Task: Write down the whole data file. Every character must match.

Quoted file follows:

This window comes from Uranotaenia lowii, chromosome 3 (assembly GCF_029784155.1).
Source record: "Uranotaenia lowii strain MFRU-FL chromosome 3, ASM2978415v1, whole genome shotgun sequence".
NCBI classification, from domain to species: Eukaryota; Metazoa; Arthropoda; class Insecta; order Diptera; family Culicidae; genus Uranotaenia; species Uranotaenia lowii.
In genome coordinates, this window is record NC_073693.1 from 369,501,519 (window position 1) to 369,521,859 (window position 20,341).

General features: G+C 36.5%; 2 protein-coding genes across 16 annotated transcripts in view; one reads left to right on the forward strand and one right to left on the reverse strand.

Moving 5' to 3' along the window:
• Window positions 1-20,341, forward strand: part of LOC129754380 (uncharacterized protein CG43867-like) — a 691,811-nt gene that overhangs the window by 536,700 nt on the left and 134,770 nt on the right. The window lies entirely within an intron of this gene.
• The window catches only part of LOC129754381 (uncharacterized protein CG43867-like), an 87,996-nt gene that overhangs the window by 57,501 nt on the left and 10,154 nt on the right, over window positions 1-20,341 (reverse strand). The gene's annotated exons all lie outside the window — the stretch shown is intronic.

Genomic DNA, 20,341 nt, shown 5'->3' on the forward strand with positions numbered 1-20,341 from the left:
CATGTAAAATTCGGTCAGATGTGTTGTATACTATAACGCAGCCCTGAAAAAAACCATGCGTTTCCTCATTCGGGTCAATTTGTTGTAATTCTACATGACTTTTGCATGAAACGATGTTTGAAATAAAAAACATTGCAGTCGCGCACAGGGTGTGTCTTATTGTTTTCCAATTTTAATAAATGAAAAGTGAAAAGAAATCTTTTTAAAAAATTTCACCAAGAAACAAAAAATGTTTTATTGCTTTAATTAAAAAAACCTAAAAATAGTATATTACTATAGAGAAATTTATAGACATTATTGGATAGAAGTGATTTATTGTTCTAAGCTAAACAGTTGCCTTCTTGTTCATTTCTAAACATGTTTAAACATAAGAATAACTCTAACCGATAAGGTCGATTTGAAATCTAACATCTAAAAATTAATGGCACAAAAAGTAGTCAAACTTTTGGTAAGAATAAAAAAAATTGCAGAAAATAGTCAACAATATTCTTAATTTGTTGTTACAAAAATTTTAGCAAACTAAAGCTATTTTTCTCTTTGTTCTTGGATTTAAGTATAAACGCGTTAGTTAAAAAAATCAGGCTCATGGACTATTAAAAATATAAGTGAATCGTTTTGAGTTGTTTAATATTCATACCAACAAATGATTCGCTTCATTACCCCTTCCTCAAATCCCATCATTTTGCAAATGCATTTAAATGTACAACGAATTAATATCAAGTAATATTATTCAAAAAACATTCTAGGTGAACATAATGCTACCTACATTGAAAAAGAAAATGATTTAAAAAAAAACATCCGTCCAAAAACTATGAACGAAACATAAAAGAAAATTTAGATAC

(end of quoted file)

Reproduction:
This window comes from Uranotaenia lowii, chromosome 3 (assembly GCF_029784155.1).
Source record: "Uranotaenia lowii strain MFRU-FL chromosome 3, ASM2978415v1, whole genome shotgun sequence".
NCBI classification, from domain to species: Eukaryota; Metazoa; Arthropoda; class Insecta; order Diptera; family Culicidae; genus Uranotaenia; species Uranotaenia lowii.
In genome coordinates, this window is record NC_073693.1 from 369,501,519 (window position 1) to 369,521,859 (window position 20,341).

General features: G+C 36.5%; 2 protein-coding genes across 16 annotated transcripts in view; one reads left to right on the forward strand and one right to left on the reverse strand.

Moving 5' to 3' along the window:
• Window positions 1-20,341, forward strand: part of LOC129754380 (uncharacterized protein CG43867-like) — a 691,811-nt gene that overhangs the window by 536,700 nt on the left and 134,770 nt on the right. The window lies entirely within an intron of this gene.
• The window catches only part of LOC129754381 (uncharacterized protein CG43867-like), an 87,996-nt gene that overhangs the window by 57,501 nt on the left and 10,154 nt on the right, over window positions 1-20,341 (reverse strand). The gene's annotated exons all lie outside the window — the stretch shown is intronic.

Genomic DNA, 20,341 nt, shown 5'->3' on the forward strand with positions numbered 1-20,341 from the left:
CATGTAAAATTCGGTCAGATGTGTTGTATACTATAACGCAGCCCTGAAAAAAACCATGCGTTTCCTCATTCGGGTCAATTTGTTGTAATTCTACATGACTTTTGCATGAAACGATGTTTGAAATAAAAAACATTGCAGTCGCGCACAGGGTGTGTCTTATTGTTTTCCAATTTTAATAAATGAAAAGTGAAAAGAAATCTTTTTAAAAAATTTCACCAAGAAACAAAAAATGTTTTATTGCTTTAATTAAAAAAACCTAAAAATAGTATATTACTATAGAGAAATTTATAGACATTATTGGATAGAAGTGATTTATTGTTCTAAGCTAAACAGTTGCCTTCTTGTTCATTTCTAAACATGTTTAAACATAAGAATAACTCTAACCGATAAGGTCGATTTGAAATCTAACATCTAAAAATTAATGGCACAAAAAGTAGTCAAACTTTTGGTAAGAATAAAAAAAATTGCAGAAAATAGTCAACAATATTCTTAATTTGTTGTTACAAAAATTTTAGCAAACTAAAGCTATTTTTCTCTTTGTTCTTGGATTTAAGTATAAACGCGTTAGTTAAAAAAATCAGGCTCATGGACTATTAAAAATATAAGTGAATCGTTTTGAGTTGTTTAATATTCATACCAACAAATGATTCGCTTCATTACCCCTTCCTCAAATCCCATCATTTTGCAAATGCATTTAAATGTACAACGAATTAATATCAAGTAATATTATTCAAAAAACATTCTAGGTGAACATAATGCTACCTACATTGAAAAAGAAAATGATTTAAAAAAAAACATCCGTCCAAAAACTATGAACGAAACATAAAAGAAAATTTAGATAC